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Post by SuperFly » Sun Sep 09, 2007 10:44 pm

Dangerous Dave wrote:I actually meant breakages of the chassis components when testing, sorry.

Just to reduce the stress concentrations. May not be necessary anyway 8-)


I know radiused corners improve the strength of plywood cutouts quite a bit, and they tend to give it a much more "finished" look.
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Post by color0 » Mon Sep 10, 2007 2:14 am

Ah, understood; yes, the corners right now are all .5mm radius (i.e. the 1mm endmill just goes in and out). I will most likely change that, and some other specs as well later. This IS the prototyping stage after all.

Any ideas on fixturing? I have some scrap pine board I used to build the mill enclosure, not sure how to make it flat enough to mount the G10 on? I could also mill some Delrin blanks to the correct thickness, drill and tap holes, and support the parts that way.

Thanks for your help guys!
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Post by color0 » Sun Oct 07, 2007 5:34 pm

I was using the wrong units! D'oh. I have the feed rates right this time, and edge quality is much better, though the cutting bit didn't go deep enough to separate the pieces entirely from the stock. (It turns out that this plate of fiberglass is slightly thicker than 1/32".)

If you look closely at the picture, you'll notice there are two "kinds" of edges. I was playing around with the settings and found that really slow speeds (6mm/min) are really good but take forever, slightly higher speeds (15-30mm/min) are terrible, and the proper speed (150mm/min) nets nearly perfect cuts (check the outside edges of the flex plates).

Image

So that's my update. Since I have a 3-day weekend I should be able to do some more work on the fiberglass and get that all sorted out and perfect. The Delrin and aluminum parts may have to wait since I still need some screws to mount my micro vise to the rotary table. Rest assured I will get this done as fast as I possibly can!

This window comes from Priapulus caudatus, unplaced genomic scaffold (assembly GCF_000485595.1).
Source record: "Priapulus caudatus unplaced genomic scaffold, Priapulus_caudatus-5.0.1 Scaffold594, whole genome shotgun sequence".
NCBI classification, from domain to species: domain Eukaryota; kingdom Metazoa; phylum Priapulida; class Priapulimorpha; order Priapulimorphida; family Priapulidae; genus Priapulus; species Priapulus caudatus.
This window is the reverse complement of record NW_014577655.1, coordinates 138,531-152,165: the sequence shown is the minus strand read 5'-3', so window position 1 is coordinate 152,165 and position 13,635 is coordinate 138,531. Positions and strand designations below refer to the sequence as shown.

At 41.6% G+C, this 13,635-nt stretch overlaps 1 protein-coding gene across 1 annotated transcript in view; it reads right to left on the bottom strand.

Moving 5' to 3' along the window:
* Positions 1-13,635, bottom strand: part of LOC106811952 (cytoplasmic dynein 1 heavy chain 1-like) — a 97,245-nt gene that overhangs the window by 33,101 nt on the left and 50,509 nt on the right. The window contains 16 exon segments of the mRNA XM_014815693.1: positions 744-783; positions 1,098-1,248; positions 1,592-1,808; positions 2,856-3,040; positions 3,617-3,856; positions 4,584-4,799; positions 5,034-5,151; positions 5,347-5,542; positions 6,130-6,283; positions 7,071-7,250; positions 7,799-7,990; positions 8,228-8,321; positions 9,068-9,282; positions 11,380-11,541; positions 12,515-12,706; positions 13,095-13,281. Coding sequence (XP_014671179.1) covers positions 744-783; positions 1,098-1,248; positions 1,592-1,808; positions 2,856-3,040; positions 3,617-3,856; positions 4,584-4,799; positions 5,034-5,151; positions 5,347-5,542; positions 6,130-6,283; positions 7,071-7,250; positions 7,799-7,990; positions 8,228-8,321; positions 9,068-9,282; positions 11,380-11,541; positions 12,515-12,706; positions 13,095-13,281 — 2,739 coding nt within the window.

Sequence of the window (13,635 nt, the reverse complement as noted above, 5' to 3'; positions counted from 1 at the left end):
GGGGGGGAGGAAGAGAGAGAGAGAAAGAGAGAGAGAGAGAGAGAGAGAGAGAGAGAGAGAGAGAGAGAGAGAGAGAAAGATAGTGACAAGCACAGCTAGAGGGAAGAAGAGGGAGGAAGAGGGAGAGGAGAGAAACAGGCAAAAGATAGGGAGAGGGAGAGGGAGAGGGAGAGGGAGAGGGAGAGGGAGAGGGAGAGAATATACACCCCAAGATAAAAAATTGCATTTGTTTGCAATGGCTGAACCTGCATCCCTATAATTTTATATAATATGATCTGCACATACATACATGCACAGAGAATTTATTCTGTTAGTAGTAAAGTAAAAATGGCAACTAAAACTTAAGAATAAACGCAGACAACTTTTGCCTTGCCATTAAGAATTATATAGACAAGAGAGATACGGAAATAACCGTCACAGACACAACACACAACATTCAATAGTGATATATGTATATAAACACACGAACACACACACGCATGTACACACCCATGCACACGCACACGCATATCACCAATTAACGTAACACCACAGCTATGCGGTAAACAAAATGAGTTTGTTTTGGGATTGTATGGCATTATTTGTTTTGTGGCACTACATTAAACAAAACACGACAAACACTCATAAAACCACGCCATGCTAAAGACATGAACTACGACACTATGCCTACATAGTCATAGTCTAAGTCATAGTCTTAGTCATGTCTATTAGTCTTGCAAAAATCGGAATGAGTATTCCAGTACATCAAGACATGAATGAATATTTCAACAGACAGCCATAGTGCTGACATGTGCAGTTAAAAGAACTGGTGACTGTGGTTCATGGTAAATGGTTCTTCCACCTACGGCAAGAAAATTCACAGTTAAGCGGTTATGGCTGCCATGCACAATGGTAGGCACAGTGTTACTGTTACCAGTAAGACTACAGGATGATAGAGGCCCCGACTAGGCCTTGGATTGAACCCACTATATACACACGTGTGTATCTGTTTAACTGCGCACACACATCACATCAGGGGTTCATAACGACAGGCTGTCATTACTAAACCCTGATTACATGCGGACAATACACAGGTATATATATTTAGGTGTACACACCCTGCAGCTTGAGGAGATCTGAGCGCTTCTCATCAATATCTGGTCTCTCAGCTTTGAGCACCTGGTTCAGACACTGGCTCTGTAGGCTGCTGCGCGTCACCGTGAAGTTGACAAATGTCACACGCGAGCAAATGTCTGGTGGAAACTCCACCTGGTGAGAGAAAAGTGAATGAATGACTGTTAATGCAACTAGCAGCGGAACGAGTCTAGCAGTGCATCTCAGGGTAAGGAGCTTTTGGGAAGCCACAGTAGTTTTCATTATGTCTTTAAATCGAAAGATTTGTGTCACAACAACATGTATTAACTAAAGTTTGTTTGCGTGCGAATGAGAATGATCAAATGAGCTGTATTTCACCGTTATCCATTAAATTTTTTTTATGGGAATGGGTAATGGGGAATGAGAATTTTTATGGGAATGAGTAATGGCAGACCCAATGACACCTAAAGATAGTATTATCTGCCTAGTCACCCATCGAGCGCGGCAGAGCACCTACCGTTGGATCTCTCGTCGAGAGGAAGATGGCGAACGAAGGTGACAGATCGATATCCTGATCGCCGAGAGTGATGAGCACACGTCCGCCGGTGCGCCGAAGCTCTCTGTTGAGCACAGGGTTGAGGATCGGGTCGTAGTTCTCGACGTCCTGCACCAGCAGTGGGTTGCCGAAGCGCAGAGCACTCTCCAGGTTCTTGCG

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Post by color0 » Fri Oct 12, 2007 12:49 am

Ok, I've got good and bad news.

Good news first: edge quality is perfect on the longer cuts.
Bad news: edge quality on the countersinks has gone down.
Worse news: the mill seems to jam up right around this one spot of travel. I have no idea where to look for the cure; the mill is freshly lubed up with WD-40 and the rails are clean. Yet there's a slight grinding noise and sometimes the whole thing just jams while the CNC control software believes it's still going.

Check Exhibit A:

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Post by Murdoch » Fri Oct 12, 2007 1:42 am

color0 wrote:Worse news: the mill seems to jam up right around this one spot of travel. I have no idea where to look for the cure; the mill is freshly lubed up with WD-40 and the rails are clean. Yet there's a slight grinding noise and sometimes the whole thing just jams while the CNC control software believes it's still going.


check your rails for debris such as small specks of metal. If you can't find any from a visual inspection, they're probably underneath somewhere.

which means you're either pulling apart the rails or running a swab through.

Also, there may be debris somewhere on the gears inside. check those aswell.


You ever thought of using dry lube instead of WD40?